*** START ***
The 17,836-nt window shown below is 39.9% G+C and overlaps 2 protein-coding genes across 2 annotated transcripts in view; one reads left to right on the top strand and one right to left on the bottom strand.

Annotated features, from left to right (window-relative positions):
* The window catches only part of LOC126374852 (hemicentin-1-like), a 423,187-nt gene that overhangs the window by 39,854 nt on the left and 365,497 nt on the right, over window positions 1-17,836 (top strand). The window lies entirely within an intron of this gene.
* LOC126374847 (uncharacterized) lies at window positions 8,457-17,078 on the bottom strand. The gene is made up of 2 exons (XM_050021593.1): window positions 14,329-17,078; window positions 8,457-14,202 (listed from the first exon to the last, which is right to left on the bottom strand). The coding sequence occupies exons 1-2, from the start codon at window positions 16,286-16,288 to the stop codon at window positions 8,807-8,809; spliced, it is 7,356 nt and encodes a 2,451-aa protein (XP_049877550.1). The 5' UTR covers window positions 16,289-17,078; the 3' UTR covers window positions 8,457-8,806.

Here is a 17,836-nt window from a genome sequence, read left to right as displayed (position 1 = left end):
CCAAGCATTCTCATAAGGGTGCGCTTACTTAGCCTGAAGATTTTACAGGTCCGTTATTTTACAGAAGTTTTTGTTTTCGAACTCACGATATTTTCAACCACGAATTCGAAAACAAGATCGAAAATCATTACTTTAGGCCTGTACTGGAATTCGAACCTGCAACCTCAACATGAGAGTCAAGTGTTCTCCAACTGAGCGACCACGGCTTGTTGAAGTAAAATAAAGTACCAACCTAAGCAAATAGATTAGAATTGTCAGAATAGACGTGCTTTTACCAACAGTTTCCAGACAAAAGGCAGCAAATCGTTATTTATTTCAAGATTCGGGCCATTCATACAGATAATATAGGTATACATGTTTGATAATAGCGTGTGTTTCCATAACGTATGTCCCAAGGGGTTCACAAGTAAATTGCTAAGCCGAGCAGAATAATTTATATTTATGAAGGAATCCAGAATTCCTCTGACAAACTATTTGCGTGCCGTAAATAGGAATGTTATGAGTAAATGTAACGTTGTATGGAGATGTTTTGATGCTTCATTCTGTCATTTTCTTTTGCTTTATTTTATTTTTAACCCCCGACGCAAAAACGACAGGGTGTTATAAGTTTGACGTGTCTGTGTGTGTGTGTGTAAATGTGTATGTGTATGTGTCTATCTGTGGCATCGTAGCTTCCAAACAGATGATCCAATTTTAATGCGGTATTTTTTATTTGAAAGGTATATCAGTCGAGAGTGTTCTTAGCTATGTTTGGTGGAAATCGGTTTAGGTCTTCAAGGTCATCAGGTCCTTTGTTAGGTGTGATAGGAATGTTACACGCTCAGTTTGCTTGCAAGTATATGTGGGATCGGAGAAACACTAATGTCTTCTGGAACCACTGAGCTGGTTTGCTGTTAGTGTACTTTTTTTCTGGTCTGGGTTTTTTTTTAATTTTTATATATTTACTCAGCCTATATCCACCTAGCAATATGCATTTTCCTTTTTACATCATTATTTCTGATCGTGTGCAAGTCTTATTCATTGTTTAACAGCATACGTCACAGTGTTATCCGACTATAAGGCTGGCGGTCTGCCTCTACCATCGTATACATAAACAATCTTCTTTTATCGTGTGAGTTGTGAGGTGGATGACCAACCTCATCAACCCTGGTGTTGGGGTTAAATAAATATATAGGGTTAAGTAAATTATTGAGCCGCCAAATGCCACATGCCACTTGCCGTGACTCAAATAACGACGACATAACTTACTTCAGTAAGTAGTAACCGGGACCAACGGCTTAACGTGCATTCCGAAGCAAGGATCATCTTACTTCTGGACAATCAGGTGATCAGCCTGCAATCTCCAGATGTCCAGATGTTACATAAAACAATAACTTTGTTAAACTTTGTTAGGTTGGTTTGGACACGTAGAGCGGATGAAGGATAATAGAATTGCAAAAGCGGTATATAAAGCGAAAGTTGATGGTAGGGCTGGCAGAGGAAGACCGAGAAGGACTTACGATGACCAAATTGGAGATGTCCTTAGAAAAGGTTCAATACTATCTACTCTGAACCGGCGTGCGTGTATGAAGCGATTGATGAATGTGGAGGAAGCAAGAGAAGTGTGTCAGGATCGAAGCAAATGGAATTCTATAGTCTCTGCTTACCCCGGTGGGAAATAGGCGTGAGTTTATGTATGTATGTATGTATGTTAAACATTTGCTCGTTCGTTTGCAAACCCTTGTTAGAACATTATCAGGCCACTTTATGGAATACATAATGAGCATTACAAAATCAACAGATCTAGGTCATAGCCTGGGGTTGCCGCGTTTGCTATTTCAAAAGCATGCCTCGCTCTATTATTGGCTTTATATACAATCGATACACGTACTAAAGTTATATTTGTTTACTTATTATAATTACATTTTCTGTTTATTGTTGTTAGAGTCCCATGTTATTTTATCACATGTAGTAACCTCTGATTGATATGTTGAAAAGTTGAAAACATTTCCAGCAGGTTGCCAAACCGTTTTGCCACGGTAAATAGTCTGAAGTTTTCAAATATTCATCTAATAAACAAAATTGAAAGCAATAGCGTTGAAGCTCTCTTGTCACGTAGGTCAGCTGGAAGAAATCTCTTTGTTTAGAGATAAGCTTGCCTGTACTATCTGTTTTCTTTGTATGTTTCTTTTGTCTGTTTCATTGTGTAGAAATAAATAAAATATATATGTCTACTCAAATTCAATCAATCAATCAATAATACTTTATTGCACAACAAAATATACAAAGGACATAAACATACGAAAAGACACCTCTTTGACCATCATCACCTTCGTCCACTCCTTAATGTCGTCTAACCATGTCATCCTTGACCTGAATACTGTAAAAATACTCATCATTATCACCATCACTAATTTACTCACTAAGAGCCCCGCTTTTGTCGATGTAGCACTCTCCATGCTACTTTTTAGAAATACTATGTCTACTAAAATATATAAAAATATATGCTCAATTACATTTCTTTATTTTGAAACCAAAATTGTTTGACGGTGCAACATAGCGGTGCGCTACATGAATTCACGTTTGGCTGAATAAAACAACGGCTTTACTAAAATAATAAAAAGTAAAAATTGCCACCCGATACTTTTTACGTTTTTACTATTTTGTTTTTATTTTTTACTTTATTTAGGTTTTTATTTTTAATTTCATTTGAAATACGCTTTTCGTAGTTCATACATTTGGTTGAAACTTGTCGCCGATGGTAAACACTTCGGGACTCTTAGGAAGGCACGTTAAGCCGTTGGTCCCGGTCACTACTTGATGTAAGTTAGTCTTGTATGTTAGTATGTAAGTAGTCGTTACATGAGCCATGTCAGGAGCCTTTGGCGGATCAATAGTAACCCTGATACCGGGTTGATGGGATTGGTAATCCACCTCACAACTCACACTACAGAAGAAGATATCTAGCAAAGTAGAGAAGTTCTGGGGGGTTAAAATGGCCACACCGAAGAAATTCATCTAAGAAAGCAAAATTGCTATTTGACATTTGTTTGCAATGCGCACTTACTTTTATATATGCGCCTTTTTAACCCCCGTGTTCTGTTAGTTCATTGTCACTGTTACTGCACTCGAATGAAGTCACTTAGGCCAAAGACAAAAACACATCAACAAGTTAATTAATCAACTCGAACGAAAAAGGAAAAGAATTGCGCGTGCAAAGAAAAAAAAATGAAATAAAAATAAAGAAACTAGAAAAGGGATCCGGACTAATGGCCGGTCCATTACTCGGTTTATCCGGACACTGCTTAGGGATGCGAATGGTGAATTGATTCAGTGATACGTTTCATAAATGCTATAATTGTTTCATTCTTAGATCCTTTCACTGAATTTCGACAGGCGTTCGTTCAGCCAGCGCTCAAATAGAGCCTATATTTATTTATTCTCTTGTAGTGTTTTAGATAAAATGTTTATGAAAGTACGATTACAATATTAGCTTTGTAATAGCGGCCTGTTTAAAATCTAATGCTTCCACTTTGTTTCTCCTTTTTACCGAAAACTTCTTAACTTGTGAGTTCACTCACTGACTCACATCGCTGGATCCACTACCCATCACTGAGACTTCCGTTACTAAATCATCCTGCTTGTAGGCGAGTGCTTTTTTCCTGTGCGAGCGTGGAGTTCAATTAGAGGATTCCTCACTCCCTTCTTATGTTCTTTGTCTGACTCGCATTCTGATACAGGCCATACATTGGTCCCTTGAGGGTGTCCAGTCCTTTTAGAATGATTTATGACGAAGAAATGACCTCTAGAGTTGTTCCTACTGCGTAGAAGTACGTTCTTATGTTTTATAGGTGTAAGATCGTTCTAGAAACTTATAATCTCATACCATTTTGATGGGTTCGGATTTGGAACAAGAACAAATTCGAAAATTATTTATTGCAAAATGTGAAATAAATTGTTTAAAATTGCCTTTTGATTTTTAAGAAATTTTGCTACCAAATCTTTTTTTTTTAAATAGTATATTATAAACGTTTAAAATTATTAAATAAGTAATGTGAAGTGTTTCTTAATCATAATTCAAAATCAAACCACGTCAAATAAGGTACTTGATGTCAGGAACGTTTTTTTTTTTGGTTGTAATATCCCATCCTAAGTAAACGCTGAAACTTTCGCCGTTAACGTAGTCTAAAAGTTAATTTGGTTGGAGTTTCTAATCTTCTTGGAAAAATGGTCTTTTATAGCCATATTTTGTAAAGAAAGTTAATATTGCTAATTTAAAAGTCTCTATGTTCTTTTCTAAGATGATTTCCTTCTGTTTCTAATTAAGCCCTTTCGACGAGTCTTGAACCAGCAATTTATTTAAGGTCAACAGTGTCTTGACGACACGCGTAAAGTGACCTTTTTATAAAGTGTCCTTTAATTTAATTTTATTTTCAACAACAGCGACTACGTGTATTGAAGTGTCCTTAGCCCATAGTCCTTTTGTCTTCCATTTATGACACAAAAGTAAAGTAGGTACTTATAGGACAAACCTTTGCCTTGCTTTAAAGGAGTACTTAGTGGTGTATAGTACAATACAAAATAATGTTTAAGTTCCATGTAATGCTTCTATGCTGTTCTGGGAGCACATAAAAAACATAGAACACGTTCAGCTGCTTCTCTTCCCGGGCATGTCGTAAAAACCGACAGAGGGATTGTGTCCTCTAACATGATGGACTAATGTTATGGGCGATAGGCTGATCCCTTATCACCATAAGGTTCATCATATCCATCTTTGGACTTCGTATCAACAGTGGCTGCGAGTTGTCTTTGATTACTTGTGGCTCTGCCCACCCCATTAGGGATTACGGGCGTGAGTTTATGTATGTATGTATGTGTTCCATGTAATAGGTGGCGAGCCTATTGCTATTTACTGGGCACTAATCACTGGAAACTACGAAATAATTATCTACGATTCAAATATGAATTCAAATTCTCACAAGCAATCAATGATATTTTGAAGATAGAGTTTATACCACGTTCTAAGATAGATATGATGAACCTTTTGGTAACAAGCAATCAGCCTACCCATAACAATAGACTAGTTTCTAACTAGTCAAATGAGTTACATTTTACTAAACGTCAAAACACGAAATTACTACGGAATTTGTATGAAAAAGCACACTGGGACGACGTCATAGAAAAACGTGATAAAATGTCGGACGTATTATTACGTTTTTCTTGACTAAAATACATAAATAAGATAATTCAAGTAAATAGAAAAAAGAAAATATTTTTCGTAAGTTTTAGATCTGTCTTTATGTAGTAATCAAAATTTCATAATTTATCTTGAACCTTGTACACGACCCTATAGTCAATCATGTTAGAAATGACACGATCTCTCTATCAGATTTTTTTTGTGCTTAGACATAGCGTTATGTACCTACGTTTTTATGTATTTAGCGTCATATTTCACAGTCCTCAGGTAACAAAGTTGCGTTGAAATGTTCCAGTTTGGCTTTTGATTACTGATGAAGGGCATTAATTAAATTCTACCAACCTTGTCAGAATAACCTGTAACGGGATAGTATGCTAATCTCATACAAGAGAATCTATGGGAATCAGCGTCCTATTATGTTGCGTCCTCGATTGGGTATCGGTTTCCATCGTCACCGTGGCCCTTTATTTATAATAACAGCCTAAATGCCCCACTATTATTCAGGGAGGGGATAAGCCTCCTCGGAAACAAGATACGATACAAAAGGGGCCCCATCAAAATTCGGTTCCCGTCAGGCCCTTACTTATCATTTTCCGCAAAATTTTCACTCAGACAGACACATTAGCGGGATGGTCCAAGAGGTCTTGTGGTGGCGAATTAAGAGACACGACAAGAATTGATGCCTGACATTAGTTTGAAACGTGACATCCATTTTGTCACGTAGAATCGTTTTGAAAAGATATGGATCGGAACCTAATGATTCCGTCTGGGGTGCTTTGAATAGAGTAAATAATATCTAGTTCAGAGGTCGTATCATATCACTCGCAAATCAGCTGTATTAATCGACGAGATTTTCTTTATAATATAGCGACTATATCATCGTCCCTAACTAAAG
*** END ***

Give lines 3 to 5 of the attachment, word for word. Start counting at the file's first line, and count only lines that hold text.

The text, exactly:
* The window catches only part of LOC126374852 (hemicentin-1-like), a 423,187-nt gene that overhangs the window by 39,854 nt on the left and 365,497 nt on the right, over window positions 1-17,836 (top strand). The window lies entirely within an intron of this gene.
* LOC126374847 (uncharacterized) lies at window positions 8,457-17,078 on the bottom strand. The gene is made up of 2 exons (XM_050021593.1): window positions 14,329-17,078; window positions 8,457-14,202 (listed from the first exon to the last, which is right to left on the bottom strand). The coding sequence occupies exons 1-2, from the start codon at window positions 16,286-16,288 to the stop codon at window positions 8,807-8,809; spliced, it is 7,356 nt and encodes a 2,451-aa protein (XP_049877550.1). The 5' UTR covers window positions 16,289-17,078; the 3' UTR covers window positions 8,457-8,806.

Here is a 17,836-nt window from a genome sequence, read left to right as displayed (position 1 = left end):